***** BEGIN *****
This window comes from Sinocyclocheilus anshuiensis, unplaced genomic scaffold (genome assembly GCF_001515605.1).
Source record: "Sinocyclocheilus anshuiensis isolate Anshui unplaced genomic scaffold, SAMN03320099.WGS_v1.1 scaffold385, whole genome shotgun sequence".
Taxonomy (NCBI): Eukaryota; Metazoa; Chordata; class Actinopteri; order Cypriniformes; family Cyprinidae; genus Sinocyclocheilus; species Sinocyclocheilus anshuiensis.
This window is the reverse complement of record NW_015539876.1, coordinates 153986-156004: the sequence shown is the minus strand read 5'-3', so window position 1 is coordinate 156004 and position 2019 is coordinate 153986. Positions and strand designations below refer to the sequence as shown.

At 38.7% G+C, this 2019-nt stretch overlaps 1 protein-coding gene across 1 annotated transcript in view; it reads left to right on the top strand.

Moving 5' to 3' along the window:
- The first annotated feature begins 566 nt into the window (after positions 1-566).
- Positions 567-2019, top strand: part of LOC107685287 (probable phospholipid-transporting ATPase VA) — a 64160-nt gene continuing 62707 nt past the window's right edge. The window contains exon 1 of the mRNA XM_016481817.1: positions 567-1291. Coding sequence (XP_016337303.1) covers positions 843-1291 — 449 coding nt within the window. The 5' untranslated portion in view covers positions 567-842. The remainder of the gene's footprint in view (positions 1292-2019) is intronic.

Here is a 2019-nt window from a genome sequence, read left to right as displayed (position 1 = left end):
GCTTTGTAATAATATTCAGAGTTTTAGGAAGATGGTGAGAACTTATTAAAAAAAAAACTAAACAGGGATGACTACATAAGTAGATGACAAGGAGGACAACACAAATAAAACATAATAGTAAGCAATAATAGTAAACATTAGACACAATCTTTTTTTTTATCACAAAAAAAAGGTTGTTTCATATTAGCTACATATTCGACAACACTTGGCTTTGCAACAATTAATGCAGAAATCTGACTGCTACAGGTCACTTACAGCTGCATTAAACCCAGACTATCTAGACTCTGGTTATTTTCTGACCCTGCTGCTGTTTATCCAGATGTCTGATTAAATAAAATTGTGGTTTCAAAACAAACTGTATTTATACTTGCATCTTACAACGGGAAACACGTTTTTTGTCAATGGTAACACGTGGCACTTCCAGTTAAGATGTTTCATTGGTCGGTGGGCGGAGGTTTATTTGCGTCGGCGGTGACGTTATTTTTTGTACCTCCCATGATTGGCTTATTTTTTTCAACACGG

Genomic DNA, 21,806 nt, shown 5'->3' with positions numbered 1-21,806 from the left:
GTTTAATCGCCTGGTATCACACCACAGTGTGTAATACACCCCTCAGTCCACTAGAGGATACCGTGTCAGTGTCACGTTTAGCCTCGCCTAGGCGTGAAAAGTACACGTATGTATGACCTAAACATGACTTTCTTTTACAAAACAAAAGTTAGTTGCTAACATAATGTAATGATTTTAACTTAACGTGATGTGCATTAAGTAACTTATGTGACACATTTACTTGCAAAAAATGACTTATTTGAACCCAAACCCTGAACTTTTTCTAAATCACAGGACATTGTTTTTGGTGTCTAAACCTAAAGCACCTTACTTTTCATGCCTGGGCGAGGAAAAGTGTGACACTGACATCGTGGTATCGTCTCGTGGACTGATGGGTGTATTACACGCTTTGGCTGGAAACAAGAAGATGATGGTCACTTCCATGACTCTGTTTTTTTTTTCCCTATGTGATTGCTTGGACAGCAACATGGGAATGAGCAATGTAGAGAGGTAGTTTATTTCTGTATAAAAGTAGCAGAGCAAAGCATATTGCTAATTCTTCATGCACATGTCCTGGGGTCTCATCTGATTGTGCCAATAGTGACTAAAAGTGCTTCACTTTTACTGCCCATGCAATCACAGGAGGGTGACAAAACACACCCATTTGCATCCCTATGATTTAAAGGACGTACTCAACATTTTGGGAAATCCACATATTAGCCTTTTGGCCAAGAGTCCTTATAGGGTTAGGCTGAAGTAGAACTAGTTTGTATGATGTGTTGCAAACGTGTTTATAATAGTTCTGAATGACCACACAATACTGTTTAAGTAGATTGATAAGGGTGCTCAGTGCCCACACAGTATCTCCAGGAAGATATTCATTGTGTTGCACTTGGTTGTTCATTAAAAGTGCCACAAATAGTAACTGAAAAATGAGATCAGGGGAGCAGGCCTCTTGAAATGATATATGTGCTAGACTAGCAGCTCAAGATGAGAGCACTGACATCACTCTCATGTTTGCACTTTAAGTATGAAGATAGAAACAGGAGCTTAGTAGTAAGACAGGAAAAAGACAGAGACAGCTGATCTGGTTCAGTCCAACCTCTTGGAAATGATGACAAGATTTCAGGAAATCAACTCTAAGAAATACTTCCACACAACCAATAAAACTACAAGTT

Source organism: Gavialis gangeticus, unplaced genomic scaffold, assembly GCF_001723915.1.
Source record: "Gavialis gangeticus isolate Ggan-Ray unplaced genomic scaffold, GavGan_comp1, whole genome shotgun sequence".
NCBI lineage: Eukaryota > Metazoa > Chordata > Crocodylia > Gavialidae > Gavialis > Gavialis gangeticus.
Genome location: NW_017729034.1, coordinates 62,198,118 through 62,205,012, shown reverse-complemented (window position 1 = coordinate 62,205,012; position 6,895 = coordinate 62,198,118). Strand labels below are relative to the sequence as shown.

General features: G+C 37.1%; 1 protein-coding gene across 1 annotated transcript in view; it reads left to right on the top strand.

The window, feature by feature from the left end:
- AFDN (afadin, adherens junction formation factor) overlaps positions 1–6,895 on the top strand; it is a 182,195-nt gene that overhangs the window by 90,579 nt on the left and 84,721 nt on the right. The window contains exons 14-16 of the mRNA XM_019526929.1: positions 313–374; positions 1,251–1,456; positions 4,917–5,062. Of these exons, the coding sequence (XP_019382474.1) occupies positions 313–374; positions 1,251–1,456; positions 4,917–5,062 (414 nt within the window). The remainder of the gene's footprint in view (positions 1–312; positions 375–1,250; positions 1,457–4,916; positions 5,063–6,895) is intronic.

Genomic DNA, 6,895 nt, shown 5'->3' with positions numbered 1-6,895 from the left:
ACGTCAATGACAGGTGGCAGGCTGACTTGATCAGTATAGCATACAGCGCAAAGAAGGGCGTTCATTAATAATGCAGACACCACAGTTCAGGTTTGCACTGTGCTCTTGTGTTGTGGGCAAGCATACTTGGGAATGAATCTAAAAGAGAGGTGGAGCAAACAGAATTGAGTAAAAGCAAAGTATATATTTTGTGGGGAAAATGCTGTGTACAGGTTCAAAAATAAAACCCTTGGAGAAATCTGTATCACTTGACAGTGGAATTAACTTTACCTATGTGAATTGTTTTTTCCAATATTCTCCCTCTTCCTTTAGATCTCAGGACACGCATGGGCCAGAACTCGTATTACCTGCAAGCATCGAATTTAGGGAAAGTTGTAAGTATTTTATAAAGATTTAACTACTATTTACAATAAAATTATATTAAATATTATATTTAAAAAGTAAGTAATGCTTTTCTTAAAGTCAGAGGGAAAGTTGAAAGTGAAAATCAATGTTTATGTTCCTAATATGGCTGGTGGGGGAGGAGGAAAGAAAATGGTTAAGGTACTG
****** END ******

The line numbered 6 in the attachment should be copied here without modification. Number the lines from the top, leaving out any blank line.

Moving 5' to 3' along the window: